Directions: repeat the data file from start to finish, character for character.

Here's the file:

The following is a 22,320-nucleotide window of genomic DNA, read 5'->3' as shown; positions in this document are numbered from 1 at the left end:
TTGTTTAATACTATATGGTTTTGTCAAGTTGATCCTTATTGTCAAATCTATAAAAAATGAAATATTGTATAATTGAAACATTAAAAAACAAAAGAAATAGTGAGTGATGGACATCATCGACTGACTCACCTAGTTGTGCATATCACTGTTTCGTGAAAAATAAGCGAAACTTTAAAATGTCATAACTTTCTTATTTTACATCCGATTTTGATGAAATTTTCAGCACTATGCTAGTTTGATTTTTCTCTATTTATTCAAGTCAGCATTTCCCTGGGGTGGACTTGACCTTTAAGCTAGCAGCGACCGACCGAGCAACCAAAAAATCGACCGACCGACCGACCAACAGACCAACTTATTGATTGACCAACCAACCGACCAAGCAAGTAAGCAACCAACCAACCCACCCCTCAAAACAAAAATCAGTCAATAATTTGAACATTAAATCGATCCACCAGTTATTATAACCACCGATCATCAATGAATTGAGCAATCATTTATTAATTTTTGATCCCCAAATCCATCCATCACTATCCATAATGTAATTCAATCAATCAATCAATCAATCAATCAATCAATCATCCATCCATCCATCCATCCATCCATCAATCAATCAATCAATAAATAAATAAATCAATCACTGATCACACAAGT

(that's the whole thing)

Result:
The following is a 22,320-nucleotide window of genomic DNA, read 5'->3' as shown; positions in this document are numbered from 1 at the left end:
TTGTTTAATACTATATGGTTTTGTCAAGTTGATCCTTATTGTCAAATCTATAAAAAATGAAATATTGTATAATTGAAACATTAAAAAACAAAAGAAATAGTGAGTGATGGACATCATCGACTGACTCACCTAGTTGTGCATATCACTGTTTCGTGAAAAATAAGCGAAACTTTAAAATGTCATAACTTTCTTATTTTACATCCGATTTTGATGAAATTTTCAGCACTATGCTAGTTTGATTTTTCTCTATTTATTCAAGTCAGCATTTCCCTGGGGTGGACTTGACCTTTAAGCTAGCAGCGACCGACCGAGCAACCAAAAAATCGACCGACCGACCGACCAACAGACCAACTTATTGATTGACCAACCAACCGACCAAGCAAGTAAGCAACCAACCAACCCACCCCTCAAAACAAAAATCAGTCAATAATTTGAACATTAAATCGATCCACCAGTTATTATAACCACCGATCATCAATGAATTGAGCAATCATTTATTAATTTTTGATCCCCAAATCCATCCATCACTATCCATAATGTAATTCAATCAATCAATCAATCAATCAATCAATCAATCATCCATCCATCCATCCATCCATCCATCAATCAATCAATCAATAAATAAATAAATCAATCACTGATCACACAAGT